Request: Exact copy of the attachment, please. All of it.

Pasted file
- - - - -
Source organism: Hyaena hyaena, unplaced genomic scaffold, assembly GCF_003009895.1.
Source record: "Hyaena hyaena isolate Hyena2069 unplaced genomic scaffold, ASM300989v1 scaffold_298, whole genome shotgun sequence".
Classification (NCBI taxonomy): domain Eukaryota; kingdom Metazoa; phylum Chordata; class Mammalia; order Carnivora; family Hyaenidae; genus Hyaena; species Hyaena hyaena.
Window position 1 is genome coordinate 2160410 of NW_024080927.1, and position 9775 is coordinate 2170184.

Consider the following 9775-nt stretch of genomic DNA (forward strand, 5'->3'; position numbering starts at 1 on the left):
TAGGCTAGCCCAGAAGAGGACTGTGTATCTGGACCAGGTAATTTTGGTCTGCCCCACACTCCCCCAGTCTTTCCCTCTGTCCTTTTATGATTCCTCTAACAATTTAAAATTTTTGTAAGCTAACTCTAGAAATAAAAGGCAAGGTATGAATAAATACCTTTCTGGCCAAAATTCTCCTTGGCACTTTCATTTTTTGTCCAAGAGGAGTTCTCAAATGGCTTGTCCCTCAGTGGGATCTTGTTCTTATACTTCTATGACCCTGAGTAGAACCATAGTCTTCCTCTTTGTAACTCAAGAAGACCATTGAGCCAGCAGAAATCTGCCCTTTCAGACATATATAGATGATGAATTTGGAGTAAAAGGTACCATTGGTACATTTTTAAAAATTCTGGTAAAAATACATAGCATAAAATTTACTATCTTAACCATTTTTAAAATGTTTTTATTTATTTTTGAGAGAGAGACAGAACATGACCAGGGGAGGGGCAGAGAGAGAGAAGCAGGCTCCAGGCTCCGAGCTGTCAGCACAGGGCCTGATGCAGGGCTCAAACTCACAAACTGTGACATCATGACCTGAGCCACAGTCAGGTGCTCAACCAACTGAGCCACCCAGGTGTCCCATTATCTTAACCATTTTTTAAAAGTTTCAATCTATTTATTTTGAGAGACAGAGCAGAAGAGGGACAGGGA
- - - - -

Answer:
Source organism: Hyaena hyaena, unplaced genomic scaffold, assembly GCF_003009895.1.
Source record: "Hyaena hyaena isolate Hyena2069 unplaced genomic scaffold, ASM300989v1 scaffold_298, whole genome shotgun sequence".
Classification (NCBI taxonomy): domain Eukaryota; kingdom Metazoa; phylum Chordata; class Mammalia; order Carnivora; family Hyaenidae; genus Hyaena; species Hyaena hyaena.
Window position 1 is genome coordinate 2160410 of NW_024080927.1, and position 9775 is coordinate 2170184.

Consider the following 9775-nt stretch of genomic DNA (forward strand, 5'->3'; position numbering starts at 1 on the left):
TAGGCTAGCCCAGAAGAGGACTGTGTATCTGGACCAGGTAATTTTGGTCTGCCCCACACTCCCCCAGTCTTTCCCTCTGTCCTTTTATGATTCCTCTAACAATTTAAAATTTTTGTAAGCTAACTCTAGAAATAAAAGGCAAGGTATGAATAAATACCTTTCTGGCCAAAATTCTCCTTGGCACTTTCATTTTTTGTCCAAGAGGAGTTCTCAAATGGCTTGTCCCTCAGTGGGATCTTGTTCTTATACTTCTATGACCCTGAGTAGAACCATAGTCTTCCTCTTTGTAACTCAAGAAGACCATTGAGCCAGCAGAAATCTGCCCTTTCAGACATATATAGATGATGAATTTGGAGTAAAAGGTACCATTGGTACATTTTTAAAAATTCTGGTAAAAATACATAGCATAAAATTTACTATCTTAACCATTTTTAAAATGTTTTTATTTATTTTTGAGAGAGAGACAGAACATGACCAGGGGAGGGGCAGAGAGAGAGAAGCAGGCTCCAGGCTCCGAGCTGTCAGCACAGGGCCTGATGCAGGGCTCAAACTCACAAACTGTGACATCATGACCTGAGCCACAGTCAGGTGCTCAACCAACTGAGCCACCCAGGTGTCCCATTATCTTAACCATTTTTTAAAAGTTTCAATCTATTTATTTTGAGAGACAGAGCAGAAGAGGGACAGGGA